The Psychology of the Word-Count

speedometer-slow-to-insanely-fast-thumb9878061Recently I decided to experiment with different writing tips and tricks. This week I’ve been using 750Words. An author, Mary Robinette Kowal, pointed it out on an episode of Storyboard (If you haven’t watched that show, you really should. The specific episode is here)

The website is simple, quirky and clever. It provides a blank private slate to write on, and rewards you with badges for consistency, speed, word-count, etc. The idea is that 750 words is about 3 pages. When you hit 750 words you are alerted to your success. And every day you get points based on your consistency and word count.

The best part is that after each day a fun display of analytics pops up analyzing your speed and content. How fast did you write? How many distractions did you have? What is your writing rated? (PG, PG-13, X, etc.) What words did you use often? What tense did you write in? Mood, feelings, weather, etc. It’s quite fun and some of it is actually useful.

The problem is, and I am only using myself as a test-case here, writing with a word-count in mind (even if its just the notion of a word-count), causes strange changes in the writer’s mindset and the prose itself.

I am a competitive person at heart. I love to play myself against other people, and more importantly, myself against myself. So when there is a goal in front of me, my mind instantly and subconsciously thinks of ways to exploit the rule-set or outplay the opponent to achieve that goal, or if that is not possible, tries to achieve it through sheer force of will. That must be why I like board games and running so much! Two activities that work well with goals.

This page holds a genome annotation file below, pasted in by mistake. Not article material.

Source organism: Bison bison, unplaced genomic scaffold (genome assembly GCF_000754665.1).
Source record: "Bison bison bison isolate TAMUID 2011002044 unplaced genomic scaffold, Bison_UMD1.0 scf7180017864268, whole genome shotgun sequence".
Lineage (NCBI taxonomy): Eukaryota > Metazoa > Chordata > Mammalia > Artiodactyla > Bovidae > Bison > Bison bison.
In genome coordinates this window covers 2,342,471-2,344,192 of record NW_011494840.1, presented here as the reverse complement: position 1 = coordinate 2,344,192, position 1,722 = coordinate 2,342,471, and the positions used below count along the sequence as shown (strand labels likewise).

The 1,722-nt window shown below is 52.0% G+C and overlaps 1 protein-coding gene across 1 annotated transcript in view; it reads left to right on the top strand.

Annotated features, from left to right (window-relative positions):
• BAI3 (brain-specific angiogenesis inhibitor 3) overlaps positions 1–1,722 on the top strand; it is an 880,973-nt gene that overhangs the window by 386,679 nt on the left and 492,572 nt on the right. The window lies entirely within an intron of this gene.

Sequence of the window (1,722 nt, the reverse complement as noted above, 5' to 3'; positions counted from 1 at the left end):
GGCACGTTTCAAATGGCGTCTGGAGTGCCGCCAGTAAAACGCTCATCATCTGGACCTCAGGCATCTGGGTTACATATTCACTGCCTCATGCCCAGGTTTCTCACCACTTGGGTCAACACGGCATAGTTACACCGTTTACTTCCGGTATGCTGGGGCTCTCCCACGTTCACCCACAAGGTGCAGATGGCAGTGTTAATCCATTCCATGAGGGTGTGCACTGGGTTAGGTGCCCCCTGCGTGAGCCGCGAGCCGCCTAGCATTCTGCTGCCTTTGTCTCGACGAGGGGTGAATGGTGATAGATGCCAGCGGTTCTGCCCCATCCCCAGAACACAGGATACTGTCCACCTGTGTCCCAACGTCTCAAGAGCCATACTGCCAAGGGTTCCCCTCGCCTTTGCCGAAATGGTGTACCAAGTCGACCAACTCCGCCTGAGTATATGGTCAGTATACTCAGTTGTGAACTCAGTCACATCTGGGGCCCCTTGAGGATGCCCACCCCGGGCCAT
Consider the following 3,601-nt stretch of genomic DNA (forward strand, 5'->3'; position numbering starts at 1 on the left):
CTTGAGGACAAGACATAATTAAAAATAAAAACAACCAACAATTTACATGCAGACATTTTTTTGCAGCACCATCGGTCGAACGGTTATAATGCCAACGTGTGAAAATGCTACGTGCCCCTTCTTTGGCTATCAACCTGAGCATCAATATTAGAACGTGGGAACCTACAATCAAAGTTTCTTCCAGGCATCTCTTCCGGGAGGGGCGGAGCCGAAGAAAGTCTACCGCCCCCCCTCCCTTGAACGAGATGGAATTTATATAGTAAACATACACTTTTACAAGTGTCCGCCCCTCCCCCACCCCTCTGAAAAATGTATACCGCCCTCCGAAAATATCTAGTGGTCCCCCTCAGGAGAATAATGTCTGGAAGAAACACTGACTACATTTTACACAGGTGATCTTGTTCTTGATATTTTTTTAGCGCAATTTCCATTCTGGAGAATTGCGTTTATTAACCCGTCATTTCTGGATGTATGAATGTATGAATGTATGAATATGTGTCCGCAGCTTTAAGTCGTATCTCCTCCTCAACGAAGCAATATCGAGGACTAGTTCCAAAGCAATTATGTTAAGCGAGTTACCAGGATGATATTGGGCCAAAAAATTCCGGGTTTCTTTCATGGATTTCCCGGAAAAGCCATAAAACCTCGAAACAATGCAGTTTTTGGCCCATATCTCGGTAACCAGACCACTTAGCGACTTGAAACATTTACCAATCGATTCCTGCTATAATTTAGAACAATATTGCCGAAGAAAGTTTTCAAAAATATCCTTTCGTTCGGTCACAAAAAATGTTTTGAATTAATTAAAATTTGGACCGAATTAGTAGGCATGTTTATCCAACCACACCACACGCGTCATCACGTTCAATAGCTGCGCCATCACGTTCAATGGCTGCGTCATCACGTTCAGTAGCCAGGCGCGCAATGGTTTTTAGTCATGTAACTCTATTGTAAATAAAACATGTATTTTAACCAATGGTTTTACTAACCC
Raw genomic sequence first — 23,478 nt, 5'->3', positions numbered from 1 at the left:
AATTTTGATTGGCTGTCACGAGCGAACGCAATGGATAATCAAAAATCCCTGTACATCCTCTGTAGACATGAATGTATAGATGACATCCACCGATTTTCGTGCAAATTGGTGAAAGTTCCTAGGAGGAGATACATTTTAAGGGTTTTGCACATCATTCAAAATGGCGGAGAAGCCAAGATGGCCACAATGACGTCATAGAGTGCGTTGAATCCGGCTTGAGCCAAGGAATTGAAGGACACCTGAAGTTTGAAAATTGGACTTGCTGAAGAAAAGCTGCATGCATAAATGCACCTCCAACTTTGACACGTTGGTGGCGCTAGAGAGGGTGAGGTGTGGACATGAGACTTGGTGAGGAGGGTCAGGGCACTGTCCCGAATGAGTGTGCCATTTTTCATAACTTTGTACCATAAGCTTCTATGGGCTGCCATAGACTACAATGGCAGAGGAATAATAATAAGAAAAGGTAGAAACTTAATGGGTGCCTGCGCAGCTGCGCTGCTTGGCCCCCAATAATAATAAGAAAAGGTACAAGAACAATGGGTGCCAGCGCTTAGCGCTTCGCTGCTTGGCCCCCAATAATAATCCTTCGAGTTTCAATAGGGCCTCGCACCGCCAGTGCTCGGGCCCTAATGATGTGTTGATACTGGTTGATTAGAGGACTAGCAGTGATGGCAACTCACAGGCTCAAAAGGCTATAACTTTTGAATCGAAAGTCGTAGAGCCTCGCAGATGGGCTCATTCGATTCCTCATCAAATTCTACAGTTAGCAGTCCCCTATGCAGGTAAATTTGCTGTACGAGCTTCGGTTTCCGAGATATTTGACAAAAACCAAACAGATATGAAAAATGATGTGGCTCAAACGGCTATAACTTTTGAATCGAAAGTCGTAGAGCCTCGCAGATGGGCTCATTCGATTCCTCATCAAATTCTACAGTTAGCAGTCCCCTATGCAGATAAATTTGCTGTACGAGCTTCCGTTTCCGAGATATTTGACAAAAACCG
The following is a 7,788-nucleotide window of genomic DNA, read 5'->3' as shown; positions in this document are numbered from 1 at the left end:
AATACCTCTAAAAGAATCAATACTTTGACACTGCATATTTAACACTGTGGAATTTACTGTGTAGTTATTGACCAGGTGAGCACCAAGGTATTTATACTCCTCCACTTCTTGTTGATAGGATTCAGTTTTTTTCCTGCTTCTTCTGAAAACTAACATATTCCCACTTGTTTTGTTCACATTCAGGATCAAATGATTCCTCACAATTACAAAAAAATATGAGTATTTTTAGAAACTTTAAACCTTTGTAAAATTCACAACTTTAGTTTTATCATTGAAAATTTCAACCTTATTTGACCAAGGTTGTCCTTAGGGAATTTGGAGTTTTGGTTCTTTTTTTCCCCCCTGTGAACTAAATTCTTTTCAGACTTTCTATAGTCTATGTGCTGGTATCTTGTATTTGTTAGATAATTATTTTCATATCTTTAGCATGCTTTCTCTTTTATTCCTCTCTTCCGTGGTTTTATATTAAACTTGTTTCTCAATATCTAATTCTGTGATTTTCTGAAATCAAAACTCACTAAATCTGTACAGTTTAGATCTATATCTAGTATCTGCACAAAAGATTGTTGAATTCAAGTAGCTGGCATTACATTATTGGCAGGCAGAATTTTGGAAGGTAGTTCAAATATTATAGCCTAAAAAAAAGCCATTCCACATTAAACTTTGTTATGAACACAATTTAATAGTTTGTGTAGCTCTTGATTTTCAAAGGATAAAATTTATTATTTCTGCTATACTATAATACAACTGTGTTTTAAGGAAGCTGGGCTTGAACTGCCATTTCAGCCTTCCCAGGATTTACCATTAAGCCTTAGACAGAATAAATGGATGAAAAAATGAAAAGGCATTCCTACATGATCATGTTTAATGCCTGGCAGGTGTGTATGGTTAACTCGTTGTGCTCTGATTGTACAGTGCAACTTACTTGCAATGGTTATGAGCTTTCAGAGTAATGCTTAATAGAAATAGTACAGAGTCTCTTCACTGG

My plans don’t always work. But that is how I think. And word-count is no different. I find when I write without a goal I am a bit slower. A bit more careful choosing my words and sentences. When a goal is in front of me, however, I write fast and loose, trying to get as much out onto the page as possible.

There is nothing wrong with either of these methods, but what I want someone to get out of this article is a sense of what type of writer they are. I, for example, when writing fast and loose, tend to write crap and more crap. What I churn out may be high in word count and tell a story from start to finish, but usually it is beyond help. An editing job turns into a complete rewrite. But when I take my time and write, not slowly, but more deliberately, I find that my first draft is usually quite nice and an editing job is quick and fun because the structure is solid.

So I have nothing against 750Words, or National Novel Writing Month, or any other group or scheme that gets people to write more. Just keep in mind how your brain works and always do what’s best for the story.

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